A few months back had you asked someone to tell you what Pussy Riot is, the answer would have been nothing more than a quizzical look or a shake of the head.
But suddenly all and sundry know about the Russian punk band after its members were convicted to serve two years in prison for staging a protest against President Putin’s re-election.
And how did the staunchly feminist threesome express their dissent? By performing a song titled “Virgin Mary, Put Putin Away” at a cathedral in Moscow. If it was worldwide attention that the three female musicians— famous for sporting brightly coloured dresses and covering their faces with balaclavas—craved, they have it now.
The world is now using their incarceration as a pretext to criticise the draconian laws of the Russian regime. Suddenly, a great debate about the lack of freedom of speech and fundamental rights has erupted in the social media. Madonna got her two minutes in the spotlight by telling the government to “set Pussy Riot Free” during her recent concert in Moscow. Even world leaders like German Chancellor Angela Merkel, are not shying away from condemning the jail sentence for being disproportionately harsh. Moreover, with angry balaclava-donning protestors lining the streets of European cities, it appears like the band’s newfound fan following will resist its repression.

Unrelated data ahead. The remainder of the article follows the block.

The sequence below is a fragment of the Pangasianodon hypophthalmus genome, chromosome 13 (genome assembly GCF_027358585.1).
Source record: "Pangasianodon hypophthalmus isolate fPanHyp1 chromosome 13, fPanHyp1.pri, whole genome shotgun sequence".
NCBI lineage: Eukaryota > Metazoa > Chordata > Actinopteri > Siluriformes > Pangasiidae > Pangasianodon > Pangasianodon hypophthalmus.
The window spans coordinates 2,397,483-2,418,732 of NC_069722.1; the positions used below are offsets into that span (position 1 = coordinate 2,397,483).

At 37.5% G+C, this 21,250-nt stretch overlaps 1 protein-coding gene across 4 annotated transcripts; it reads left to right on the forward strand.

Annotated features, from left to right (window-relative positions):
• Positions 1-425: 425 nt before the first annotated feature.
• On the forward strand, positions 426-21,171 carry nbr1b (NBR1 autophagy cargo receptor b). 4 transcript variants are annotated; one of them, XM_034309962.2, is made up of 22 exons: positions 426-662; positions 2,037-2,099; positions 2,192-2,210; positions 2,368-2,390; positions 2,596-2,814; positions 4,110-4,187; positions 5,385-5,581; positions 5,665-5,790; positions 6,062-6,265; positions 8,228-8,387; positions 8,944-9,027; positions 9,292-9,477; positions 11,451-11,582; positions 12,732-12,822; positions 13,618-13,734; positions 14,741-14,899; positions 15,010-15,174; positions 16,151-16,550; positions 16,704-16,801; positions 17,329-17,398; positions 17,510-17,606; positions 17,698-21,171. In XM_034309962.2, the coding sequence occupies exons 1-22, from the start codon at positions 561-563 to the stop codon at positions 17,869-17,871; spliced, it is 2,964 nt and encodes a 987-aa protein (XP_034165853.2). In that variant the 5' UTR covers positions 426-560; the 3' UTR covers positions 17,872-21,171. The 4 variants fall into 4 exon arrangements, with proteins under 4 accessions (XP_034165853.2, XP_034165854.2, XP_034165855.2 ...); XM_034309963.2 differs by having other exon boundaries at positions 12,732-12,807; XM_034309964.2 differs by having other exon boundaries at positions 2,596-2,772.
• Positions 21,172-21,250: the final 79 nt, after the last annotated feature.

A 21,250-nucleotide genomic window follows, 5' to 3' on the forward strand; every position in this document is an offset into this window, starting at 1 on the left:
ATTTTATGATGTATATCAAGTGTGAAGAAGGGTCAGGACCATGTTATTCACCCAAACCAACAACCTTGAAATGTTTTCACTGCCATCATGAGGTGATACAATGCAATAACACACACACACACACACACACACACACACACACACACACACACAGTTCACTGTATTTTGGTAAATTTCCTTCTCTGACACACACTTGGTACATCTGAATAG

But as the world runs ‘riot’ in supporting Pussy Riot’s cause, here’s a little known fact: a recent poll conducted amongst Russians showed that only 6 per cent sympathised with the band, while 51 per cent felt antagonism or had nothing good to say about them. The truth is that many Russians actually feel that the band, by speaking its mind, transgressed its bounds. Every society has its holy cows— for the West, especially Europe, anti-Semitic speech can send one to jail.
So why the double standards in Pussy Riot’s case? It was not only Putin’s leadership that the band criticised; they, in fact, made overtly blasphemous remarks in their song that surely offended Russian Orthodox believers. And despite knowing that their little act would plunge them into hot water in a conservative society, the band still went ahead with it. Perhaps they anticipated the fuss it would cause subsequently. Does anybody else, too, sense a severe case of Attention Deficit Disorder?